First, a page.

For the first months immediately after a fire, JNF-KKL makes sure to avoid the area completely, explained Talila Livshutz, the community coordinator for the southern district of JNF-KKL. Immediately after a fire, the soil in a burned area is at its most delicate. After the first rains, authorities can begin to go into the forests to understand what was burned and start removing some of the dead trees and undergrowth, to avoid extra fodder for fires that could come in the summer.
The forests in this area are not naturally occurring. Historically, the area around Gaza was known as “Israel’s Badlands.” The soil, made up of silt carried by the wind from the Sahara, was considered too poor for agriculture, which is why Palestinians sold the land to Jews starting in the 1920s and 30s, said Livshutz. The silt-heavy soil seals the ground and does not allow rain to soak in, creating flash floods that further erode the topsoil.
When the first Israeli pioneers arrived to build the Eshkol settlements, they planted forests of pine trees and eucalyptus, to create a green buffer around their towns for security, and for enjoyment, to remind themselves of the European forests they had left behind.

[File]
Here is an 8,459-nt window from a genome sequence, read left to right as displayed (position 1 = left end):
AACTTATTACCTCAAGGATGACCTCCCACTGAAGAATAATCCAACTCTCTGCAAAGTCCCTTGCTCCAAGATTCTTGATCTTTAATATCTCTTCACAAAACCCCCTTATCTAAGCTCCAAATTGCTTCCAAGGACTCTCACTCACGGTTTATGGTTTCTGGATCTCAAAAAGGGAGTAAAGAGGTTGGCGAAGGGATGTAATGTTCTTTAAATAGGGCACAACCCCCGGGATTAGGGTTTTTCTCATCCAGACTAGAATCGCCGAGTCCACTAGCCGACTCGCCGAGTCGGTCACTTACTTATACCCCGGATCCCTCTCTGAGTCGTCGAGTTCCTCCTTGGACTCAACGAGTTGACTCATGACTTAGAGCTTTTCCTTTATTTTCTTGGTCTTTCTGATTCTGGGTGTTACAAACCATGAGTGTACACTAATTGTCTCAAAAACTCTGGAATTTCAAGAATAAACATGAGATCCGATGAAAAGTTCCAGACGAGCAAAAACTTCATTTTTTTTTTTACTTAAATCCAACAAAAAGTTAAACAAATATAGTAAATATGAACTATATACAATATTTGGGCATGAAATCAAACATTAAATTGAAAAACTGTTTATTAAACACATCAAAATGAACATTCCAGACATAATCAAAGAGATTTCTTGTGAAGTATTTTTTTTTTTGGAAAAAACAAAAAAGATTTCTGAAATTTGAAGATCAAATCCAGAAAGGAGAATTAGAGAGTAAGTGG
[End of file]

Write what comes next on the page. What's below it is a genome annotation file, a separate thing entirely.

Planting trees along streams cut down on erosion from flash floods, which allowed more quality soil to accumulate. Today, the area is one of Israel’s major agricultural basins, the result of drip irrigation and a number of innovative approaches to agriculture.
The area is also home to millions of winter wildflowers, especially the red kalaniyot, which carpet open pastures and wooded areas. Grazing animals, including cattle and sheep, do not eat kalaniyot, as the flowers and bulbs are mildly poisonous. But they do eat the other undergrowth, removing the competition for kalaniyot. The more an area has been grazed, the more kalaniyot pop up in the area.
Between 15,000 to 20,000 sheep graze in open areas conservation land, and parks, said Livshutz, as part of the organization’s environmentally friendly fire fighting strategy. As sheep eat dead growth, there is less flammable material to contribute to wild fires. JNF-KKL first started bringing in sheep to graze in parks and conservation areas in the early 2000s, and realized soon after that the flowers could be a good marketing tool to attract people to an area of Israel that is often overlooked for hikes and tourism.
While the kalaniyot are always a colorful site, this year, the contrast of the changes in the land over just a few months is breathtaking.